This Just In: The Factors Behind Newspapers' Rush to Contrition
Randy Dotinga Correspondent of The Christian Science Monitor, The Christian Science Monitor
To judge from this year's rash of apologetic postmortems, American newspapers are a very sorry bunch.
The New York Times acknowledged downplaying skepticism about weapons of mass destruction in Iraq. USA Today explored how it let a top foreign correspondent fool editors for years with fake reports. Earlier this month, The Washington Post ran a front-page story that said the newspaper's prewar coverage "in hindsight looks strikingly one-sided at times." And, perhaps most amazingly, a Kentucky newspaper in July admitted that it had virtually failed to cover the civil rights movement.
Some of this, of course, is damage control in an era when the news media are struggling to restore faltering credibility with readers. But beyond that, there's a debate over what this trend signifies - a mere bout of self-analysis that amounts to navel- gazing, or a break with the newspaper industry's tradition of considering itself above reproach. "We have a culture of thinking that we're always right," says Arlene Morgan, associate dean at the Columbia Graduate School of Journalism and former assistant managing editor at The Philadelphia Inquirer.
In reality, of course, newspapers make plenty of blunders, from confusing actress Angelica Huston's last name with the largest city in Texas to declaring that President Bush carried a fake turkey to soldiers in Iraq last Thanksgiving. (He didn't.)
Readers notice the errors. In 1999, a landmark industry report found that nearly a quarter of newspaper readers surveyed discovered factual errors in newspapers each week; 73 percent said they'd become more skeptical of media accuracy. Then, last year, the credibility of the press fell even further when alert journalists began exposing colleagues who fabricated and plagiarized their stories.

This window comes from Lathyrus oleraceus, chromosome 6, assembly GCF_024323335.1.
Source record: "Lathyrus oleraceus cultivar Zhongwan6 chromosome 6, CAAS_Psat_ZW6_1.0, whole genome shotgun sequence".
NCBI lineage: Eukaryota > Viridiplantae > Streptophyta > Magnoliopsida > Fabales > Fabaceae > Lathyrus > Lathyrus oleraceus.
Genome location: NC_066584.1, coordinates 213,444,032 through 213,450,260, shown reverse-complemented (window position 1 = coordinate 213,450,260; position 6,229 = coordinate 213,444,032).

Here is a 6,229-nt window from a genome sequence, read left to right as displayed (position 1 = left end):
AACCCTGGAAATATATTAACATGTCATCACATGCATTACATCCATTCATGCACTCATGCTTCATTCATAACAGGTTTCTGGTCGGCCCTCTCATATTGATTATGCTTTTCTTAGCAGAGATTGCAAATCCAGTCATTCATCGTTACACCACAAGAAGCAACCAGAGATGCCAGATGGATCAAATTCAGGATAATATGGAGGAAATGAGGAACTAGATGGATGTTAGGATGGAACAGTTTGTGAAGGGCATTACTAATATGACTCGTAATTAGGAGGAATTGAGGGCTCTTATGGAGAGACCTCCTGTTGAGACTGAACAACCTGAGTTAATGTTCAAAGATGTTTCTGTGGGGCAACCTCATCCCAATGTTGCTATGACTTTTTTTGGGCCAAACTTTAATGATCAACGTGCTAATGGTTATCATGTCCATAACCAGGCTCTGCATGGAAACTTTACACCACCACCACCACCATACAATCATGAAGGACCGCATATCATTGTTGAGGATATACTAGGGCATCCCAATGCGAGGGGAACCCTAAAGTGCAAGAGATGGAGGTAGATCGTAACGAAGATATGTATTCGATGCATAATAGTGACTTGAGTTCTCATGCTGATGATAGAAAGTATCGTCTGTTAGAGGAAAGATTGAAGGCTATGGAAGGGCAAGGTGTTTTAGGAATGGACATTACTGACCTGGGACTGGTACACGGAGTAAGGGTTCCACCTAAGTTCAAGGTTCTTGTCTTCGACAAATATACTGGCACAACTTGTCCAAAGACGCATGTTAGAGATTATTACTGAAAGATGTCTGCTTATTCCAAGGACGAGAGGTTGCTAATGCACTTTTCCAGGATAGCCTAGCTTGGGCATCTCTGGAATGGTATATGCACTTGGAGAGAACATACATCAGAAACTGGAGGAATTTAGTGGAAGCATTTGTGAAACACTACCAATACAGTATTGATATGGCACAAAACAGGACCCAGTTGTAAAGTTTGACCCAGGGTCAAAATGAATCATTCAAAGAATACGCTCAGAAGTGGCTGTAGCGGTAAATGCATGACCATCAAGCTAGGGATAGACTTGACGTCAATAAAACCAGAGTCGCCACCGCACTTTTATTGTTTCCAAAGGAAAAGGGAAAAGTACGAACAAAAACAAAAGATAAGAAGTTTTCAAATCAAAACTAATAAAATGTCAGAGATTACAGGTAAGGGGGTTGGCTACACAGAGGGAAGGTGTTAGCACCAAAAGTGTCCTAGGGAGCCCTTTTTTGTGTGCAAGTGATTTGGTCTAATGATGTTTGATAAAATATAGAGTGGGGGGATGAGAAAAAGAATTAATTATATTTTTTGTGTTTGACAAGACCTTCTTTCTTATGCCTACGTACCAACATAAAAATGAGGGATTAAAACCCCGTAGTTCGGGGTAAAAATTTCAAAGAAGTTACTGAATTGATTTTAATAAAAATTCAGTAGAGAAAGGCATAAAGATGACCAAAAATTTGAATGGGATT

In a world where Jayson Blair became fodder for a David Letterman Top 10 list, it's perhaps not surprising that The New York Times, in particular, has been sensitive about mistakes. Among other things, it hired a reader's representative who promptly annoyed staffers with a series of critical columns.
In addition to postscandal damage control, there's another factor in the growing list of mea culpas, according to Geneva Overholser, faculty member at the Missouri School of Journalism. The Internet, she says, gives critics a louder voice than they had in the past, when they needed access to a printing press to spread their opinions across the country. "Each of these criticisms is far more powerful than it used to be," she says, "and in turn causes newspapers to feel more compelled to be transparent. That is a good thing."
Otto von Bismarck famously said that it's best not to see how laws or sausages are made - and some say the chaotic inner workings of newspapers shouldn't get a public airing, either. …